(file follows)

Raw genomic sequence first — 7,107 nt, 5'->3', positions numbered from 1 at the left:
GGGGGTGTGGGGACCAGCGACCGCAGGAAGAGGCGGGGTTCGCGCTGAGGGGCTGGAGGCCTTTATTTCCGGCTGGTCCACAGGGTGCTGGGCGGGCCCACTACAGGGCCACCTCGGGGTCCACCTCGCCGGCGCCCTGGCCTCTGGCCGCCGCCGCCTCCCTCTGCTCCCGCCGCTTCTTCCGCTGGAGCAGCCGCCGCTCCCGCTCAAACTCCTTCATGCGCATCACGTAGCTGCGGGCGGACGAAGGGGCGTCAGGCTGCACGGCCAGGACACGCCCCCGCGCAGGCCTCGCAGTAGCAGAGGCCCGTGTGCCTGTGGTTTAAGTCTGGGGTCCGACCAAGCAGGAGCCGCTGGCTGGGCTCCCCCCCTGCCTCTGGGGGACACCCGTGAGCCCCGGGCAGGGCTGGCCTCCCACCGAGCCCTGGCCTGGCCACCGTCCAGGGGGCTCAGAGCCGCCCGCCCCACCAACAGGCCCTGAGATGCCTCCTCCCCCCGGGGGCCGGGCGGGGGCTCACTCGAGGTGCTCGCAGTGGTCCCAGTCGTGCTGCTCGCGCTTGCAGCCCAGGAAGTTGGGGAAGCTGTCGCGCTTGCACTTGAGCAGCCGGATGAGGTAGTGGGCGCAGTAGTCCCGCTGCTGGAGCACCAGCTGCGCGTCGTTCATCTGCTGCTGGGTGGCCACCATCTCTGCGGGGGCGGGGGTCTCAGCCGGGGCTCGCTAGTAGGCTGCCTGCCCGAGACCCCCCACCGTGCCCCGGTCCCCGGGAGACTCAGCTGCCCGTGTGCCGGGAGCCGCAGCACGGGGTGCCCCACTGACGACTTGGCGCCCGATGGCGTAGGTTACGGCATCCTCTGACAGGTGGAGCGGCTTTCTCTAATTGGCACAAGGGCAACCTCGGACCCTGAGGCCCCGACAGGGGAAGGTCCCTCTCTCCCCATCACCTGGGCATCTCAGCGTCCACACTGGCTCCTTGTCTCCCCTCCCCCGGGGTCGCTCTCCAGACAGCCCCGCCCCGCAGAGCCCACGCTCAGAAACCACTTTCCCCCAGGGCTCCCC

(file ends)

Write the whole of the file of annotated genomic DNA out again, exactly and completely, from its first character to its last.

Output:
Raw genomic sequence first — 7,107 nt, 5'->3', positions numbered from 1 at the left:
GGGGGTGTGGGGACCAGCGACCGCAGGAAGAGGCGGGGTTCGCGCTGAGGGGCTGGAGGCCTTTATTTCCGGCTGGTCCACAGGGTGCTGGGCGGGCCCACTACAGGGCCACCTCGGGGTCCACCTCGCCGGCGCCCTGGCCTCTGGCCGCCGCCGCCTCCCTCTGCTCCCGCCGCTTCTTCCGCTGGAGCAGCCGCCGCTCCCGCTCAAACTCCTTCATGCGCATCACGTAGCTGCGGGCGGACGAAGGGGCGTCAGGCTGCACGGCCAGGACACGCCCCCGCGCAGGCCTCGCAGTAGCAGAGGCCCGTGTGCCTGTGGTTTAAGTCTGGGGTCCGACCAAGCAGGAGCCGCTGGCTGGGCTCCCCCCCTGCCTCTGGGGGACACCCGTGAGCCCCGGGCAGGGCTGGCCTCCCACCGAGCCCTGGCCTGGCCACCGTCCAGGGGGCTCAGAGCCGCCCGCCCCACCAACAGGCCCTGAGATGCCTCCTCCCCCCGGGGGCCGGGCGGGGGCTCACTCGAGGTGCTCGCAGTGGTCCCAGTCGTGCTGCTCGCGCTTGCAGCCCAGGAAGTTGGGGAAGCTGTCGCGCTTGCACTTGAGCAGCCGGATGAGGTAGTGGGCGCAGTAGTCCCGCTGCTGGAGCACCAGCTGCGCGTCGTTCATCTGCTGCTGGGTGGCCACCATCTCTGCGGGGGCGGGGGTCTCAGCCGGGGCTCGCTAGTAGGCTGCCTGCCCGAGACCCCCCACCGTGCCCCGGTCCCCGGGAGACTCAGCTGCCCGTGTGCCGGGAGCCGCAGCACGGGGTGCCCCACTGACGACTTGGCGCCCGATGGCGTAGGTTACGGCATCCTCTGACAGGTGGAGCGGCTTTCTCTAATTGGCACAAGGGCAACCTCGGACCCTGAGGCCCCGACAGGGGAAGGTCCCTCTCTCCCCATCACCTGGGCATCTCAGCGTCCACACTGGCTCCTTGTCTCCCCTCCCCCGGGGTCGCTCTCCAGACAGCCCCGCCCCGCAGAGCCCACGCTCAGAAACCACTTTCCCCCAGGGCTCCCC